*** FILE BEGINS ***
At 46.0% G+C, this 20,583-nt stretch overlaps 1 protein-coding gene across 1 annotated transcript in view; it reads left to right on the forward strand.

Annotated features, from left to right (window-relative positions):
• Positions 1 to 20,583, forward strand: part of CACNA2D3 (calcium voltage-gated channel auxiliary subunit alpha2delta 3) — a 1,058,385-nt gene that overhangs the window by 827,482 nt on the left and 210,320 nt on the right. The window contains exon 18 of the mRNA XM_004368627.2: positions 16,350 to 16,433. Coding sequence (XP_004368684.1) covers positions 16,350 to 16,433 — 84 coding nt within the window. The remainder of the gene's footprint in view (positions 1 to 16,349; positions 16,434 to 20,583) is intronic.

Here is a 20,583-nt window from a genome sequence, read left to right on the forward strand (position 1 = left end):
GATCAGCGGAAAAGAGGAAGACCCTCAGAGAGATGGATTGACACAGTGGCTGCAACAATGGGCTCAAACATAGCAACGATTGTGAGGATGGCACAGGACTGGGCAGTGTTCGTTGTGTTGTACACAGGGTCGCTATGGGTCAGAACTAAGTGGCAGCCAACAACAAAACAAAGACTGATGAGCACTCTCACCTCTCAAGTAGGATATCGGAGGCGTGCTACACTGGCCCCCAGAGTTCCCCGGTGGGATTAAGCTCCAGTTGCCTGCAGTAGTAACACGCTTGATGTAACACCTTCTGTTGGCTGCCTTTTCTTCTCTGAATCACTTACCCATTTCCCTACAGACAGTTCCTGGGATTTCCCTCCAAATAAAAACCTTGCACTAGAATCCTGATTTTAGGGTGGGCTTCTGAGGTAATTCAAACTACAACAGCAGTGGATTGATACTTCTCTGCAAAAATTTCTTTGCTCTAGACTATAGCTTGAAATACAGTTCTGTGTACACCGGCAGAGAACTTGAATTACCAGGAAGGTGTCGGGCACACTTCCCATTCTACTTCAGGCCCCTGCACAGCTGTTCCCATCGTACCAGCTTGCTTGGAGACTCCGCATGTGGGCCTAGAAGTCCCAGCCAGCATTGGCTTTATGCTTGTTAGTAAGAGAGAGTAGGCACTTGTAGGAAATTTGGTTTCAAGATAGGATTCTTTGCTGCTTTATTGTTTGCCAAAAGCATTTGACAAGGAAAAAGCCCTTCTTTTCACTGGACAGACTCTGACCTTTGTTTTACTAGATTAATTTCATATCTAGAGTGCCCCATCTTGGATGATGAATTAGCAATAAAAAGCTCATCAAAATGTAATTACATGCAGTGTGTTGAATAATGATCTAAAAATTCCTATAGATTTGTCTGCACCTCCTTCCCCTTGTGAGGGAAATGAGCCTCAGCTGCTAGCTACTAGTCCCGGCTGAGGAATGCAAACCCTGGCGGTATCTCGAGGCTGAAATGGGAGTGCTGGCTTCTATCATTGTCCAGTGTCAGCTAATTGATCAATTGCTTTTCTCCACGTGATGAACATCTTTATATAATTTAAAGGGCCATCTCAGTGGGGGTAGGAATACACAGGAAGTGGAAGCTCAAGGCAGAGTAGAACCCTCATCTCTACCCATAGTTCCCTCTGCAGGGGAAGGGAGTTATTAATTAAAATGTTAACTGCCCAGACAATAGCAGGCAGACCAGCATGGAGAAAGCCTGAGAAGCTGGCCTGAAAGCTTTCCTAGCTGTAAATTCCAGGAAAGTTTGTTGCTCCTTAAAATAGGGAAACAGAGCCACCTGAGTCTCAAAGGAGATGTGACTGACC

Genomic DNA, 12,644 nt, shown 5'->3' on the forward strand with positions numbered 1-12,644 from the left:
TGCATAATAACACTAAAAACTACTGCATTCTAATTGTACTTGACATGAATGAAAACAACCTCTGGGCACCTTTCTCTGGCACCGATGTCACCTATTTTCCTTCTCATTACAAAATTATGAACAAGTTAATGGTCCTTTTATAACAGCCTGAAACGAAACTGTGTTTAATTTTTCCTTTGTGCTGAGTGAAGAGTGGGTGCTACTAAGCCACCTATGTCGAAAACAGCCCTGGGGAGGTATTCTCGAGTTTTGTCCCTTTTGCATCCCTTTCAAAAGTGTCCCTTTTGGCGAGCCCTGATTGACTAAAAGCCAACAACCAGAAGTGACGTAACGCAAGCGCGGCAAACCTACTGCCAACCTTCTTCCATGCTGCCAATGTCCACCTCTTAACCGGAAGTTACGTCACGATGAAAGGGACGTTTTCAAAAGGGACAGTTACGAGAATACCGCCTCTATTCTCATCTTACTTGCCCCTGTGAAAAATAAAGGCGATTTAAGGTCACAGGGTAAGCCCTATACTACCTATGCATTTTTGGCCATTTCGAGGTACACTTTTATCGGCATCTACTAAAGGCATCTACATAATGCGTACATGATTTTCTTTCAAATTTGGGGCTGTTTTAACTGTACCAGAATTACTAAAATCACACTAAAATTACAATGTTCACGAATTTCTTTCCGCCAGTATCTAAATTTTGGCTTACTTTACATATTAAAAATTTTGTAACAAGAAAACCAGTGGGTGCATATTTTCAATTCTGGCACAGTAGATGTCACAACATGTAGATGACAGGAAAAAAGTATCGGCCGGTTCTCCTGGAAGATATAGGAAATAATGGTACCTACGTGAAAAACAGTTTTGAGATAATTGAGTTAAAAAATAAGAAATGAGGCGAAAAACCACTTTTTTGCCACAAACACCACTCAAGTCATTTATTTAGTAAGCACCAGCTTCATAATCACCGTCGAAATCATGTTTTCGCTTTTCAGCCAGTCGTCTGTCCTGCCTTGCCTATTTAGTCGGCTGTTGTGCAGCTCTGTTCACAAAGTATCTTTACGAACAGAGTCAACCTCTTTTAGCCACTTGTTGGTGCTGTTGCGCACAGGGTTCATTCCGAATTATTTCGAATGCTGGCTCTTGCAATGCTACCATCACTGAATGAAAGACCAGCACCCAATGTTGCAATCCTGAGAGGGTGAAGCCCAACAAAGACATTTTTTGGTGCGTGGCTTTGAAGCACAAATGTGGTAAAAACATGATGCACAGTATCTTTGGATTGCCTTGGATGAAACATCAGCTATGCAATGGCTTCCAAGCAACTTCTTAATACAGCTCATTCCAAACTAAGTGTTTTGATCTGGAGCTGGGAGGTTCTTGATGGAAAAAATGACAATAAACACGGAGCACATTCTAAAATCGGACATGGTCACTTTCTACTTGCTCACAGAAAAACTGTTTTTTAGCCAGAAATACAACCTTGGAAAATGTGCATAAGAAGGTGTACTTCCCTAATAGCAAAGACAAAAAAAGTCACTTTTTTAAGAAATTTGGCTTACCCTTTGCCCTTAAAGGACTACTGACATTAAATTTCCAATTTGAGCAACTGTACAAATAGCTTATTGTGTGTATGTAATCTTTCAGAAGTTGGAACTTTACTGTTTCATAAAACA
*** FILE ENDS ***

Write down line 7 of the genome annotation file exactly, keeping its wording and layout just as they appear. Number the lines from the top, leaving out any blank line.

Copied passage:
TGCATAATAACACTAAAAACTACTGCATTCTAATTGTACTTGACATGAATGAAAACAACCTCTGGGCACCTTTCTCTGGCACCGATGTCACCTATTTTCCTTCTCATTACAAAATTATGAACAAGTTAATGGTCCTTTTATAACAGCCTGAAACGAAACTGTGTTTAATTTTTCCTTTGTGCTGAGTGAAGAGTGGGTGCTACTAAGCCACCTATGTCGAAAACAGCCCTGGGGAGGTATTCTCGAGTTTTGTCCCTTTTGCATCCCTTTCAAAAGTGTCCCTTTTGGCGAGCCCTGATTGACTAAAAGCCAACAACCAGAAGTGACGTAACGCAAGCGCGGCAAACCTACTGCCAACCTTCTTCCATGCTGCCAATGTCCACCTCTTAACCGGAAGTTACGTCACGATGAAAGGGACGTTTTCAAAAGGGACAGTTACGAGAATACCGCCTCTATTCTCATCTTACTTGCCCCTGTGAAAAATAAAGGCGATTTAAGGTCACAGGGTAAGCCCTATACTACCTATGCATTTTTGGCCATTTCGAGGTACACTTTTATCGGCATCTACTAAAGGCATCTACATAATGCGTACATGATTTTCTTTCAAATTTGGGGCTGTTTTAACTGTACCAGAATTACTAAAATCACACTAAAATTACAATGTTCACGAATTTCTTTCCGCCAGTATCTAAATTTTGGCTTACTTTACATATTAAAAATTTTGTAACAAGAAAACCAGTGGGTGCATATTTTCAATTCTGGCACAGTAGATGTCACAACATGTAGATGACAGGAAAAAAGTATCGGCCGGTTCTCCTGGAAGATATAGGAAATAATGGTACCTACGTGAAAAACAGTTTTGAGATAATTGAGTTAAAAAATAAGAAATGAGGCGAAAAACCACTTTTTTGCCACAAACACCACTCAAGTCATTTATTTAGTAAGCACCAGCTTCATAATCACCGTCGAAATCATGTTTTCGCTTTTCAGCCAGTCGTCTGTCCTGCCTTGCCTATTTAGTCGGCTGTTGTGCAGCTCTGTTCACAAAGTATCTTTACGAACAGAGTCAACCTCTTTTAGCCACTTGTTGGTGCTGTTGCGCACAGGGTTCATTCCGAATTATTTCGAATGCTGGCTCTTGCAATGCTACCATCACTGAATGAAAGACCAGCACCCAATGTTGCAATCCTGAGAGGGTGAAGCCCAACAAAGACATTTTTTGGTGCGTGGCTTTGAAGCACAAATGTGGTAAAAACATGATGCACAGTATCTTTGGATTGCCTTGGATGAAACATCAGCTATGCAATGGCTTCCAAGCAACTTCTTAATACAGCTCATTCCAAACTAAGTGTTTTGATCTGGAGCTGGGAGGTTCTTGATGGAAAAAATGACAATAAACACGGAGCACATTCTAAAATCGGACATGGTCACTTTCTACTTGCTCACAGAAAAACTGTTTTTTAGCCAGAAATACAACCTTGGAAAATGTGCATAAGAAGGTGTACTTCCCTAATAGCAAAGACAAAAAAAGTCACTTTTTTAAGAAATTTGGCTTACCCTTTGCCCTTAAAGGACTACTGACATTAAATTTCCAATTTGAGCAACTGTACAAATAGCTTATTGTGTGTATGTAATCTTTCAGAAGTTGGAACTTTACTGTTTCATAAAACA